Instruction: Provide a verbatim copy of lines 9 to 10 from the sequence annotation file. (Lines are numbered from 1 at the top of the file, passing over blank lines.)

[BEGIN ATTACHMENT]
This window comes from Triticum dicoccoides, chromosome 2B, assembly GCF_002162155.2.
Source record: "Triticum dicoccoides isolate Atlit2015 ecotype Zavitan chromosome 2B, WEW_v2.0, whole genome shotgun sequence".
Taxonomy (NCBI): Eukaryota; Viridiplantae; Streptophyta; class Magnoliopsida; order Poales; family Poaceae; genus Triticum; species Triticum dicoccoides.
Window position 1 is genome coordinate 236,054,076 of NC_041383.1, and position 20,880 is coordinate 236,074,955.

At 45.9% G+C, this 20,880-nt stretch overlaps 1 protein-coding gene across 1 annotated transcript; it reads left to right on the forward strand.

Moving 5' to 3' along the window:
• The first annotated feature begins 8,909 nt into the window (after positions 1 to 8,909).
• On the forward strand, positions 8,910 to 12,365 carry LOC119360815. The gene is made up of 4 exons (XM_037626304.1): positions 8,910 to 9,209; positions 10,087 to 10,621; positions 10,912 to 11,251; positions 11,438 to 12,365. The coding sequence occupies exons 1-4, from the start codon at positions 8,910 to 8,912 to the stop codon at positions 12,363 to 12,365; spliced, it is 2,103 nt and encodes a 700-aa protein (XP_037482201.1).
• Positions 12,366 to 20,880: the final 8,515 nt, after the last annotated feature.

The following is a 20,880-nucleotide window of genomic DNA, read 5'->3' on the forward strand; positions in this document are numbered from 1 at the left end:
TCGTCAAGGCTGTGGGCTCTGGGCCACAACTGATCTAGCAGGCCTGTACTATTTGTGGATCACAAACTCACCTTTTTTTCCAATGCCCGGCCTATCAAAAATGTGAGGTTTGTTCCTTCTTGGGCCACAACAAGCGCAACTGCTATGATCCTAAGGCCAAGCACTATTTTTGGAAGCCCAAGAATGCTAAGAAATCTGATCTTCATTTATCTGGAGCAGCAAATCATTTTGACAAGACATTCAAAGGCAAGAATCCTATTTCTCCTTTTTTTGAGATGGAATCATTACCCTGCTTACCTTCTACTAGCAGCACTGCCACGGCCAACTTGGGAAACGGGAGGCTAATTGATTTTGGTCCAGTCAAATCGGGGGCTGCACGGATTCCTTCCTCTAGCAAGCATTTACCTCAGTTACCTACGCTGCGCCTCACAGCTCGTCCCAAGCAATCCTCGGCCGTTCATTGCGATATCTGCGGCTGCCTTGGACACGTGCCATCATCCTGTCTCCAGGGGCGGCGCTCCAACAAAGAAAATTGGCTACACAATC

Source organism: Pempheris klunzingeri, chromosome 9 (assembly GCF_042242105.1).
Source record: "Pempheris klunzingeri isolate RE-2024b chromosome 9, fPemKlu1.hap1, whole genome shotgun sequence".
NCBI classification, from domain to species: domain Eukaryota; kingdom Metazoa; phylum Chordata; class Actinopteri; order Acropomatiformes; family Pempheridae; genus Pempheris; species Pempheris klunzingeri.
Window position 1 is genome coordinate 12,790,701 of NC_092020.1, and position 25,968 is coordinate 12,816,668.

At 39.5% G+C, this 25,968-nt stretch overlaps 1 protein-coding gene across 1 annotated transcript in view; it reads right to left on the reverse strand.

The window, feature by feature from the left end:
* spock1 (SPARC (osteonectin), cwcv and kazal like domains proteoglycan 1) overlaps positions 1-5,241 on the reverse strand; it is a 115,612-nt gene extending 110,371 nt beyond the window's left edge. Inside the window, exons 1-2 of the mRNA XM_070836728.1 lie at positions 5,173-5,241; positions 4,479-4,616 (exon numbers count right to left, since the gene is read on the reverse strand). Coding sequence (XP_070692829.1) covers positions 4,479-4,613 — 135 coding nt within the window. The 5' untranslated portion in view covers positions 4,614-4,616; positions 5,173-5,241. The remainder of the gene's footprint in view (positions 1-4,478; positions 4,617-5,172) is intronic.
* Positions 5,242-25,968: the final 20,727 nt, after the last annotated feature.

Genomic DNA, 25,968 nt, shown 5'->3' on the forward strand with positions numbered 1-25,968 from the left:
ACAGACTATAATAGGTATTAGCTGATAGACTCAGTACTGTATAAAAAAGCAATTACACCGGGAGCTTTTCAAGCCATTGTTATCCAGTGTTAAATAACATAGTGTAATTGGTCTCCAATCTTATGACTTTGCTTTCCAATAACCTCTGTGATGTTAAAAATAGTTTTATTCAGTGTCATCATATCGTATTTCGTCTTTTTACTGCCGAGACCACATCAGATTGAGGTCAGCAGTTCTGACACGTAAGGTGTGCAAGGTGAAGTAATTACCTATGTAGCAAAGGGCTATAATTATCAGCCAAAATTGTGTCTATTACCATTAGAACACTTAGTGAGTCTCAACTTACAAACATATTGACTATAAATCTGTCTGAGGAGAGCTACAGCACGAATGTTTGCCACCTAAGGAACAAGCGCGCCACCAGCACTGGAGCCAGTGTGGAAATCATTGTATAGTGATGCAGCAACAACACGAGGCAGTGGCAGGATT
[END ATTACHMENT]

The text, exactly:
• Positions 12,366 to 20,880: the final 8,515 nt, after the last annotated feature.

The following is a 20,880-nucleotide window of genomic DNA, read 5'->3' on the forward strand; positions in this document are numbered from 1 at the left end: